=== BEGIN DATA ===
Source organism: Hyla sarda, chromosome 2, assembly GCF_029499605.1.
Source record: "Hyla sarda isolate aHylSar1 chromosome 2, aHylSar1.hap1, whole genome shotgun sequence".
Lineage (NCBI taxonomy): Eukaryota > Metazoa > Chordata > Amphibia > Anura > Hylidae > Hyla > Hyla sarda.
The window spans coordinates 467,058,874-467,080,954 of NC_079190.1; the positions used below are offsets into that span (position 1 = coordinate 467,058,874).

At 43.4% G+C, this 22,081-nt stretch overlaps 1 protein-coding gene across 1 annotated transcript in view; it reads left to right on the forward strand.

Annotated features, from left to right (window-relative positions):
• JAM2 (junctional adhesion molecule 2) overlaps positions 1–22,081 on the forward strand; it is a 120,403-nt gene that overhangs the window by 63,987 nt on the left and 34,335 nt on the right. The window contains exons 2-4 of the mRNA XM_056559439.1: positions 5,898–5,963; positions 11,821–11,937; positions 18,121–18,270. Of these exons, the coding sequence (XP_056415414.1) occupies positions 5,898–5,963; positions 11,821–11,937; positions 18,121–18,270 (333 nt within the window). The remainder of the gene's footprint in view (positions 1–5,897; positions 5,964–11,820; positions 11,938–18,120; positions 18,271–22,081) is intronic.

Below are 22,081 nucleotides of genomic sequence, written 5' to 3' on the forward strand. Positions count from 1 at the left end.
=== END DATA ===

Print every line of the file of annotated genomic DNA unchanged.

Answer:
Source organism: Hyla sarda, chromosome 2, assembly GCF_029499605.1.
Source record: "Hyla sarda isolate aHylSar1 chromosome 2, aHylSar1.hap1, whole genome shotgun sequence".
Lineage (NCBI taxonomy): Eukaryota > Metazoa > Chordata > Amphibia > Anura > Hylidae > Hyla > Hyla sarda.
The window spans coordinates 467,058,874-467,080,954 of NC_079190.1; the positions used below are offsets into that span (position 1 = coordinate 467,058,874).

At 43.4% G+C, this 22,081-nt stretch overlaps 1 protein-coding gene across 1 annotated transcript in view; it reads left to right on the forward strand.

Annotated features, from left to right (window-relative positions):
• JAM2 (junctional adhesion molecule 2) overlaps positions 1–22,081 on the forward strand; it is a 120,403-nt gene that overhangs the window by 63,987 nt on the left and 34,335 nt on the right. The window contains exons 2-4 of the mRNA XM_056559439.1: positions 5,898–5,963; positions 11,821–11,937; positions 18,121–18,270. Of these exons, the coding sequence (XP_056415414.1) occupies positions 5,898–5,963; positions 11,821–11,937; positions 18,121–18,270 (333 nt within the window). The remainder of the gene's footprint in view (positions 1–5,897; positions 5,964–11,820; positions 11,938–18,120; positions 18,271–22,081) is intronic.

Below are 22,081 nucleotides of genomic sequence, written 5' to 3' on the forward strand. Positions count from 1 at the left end.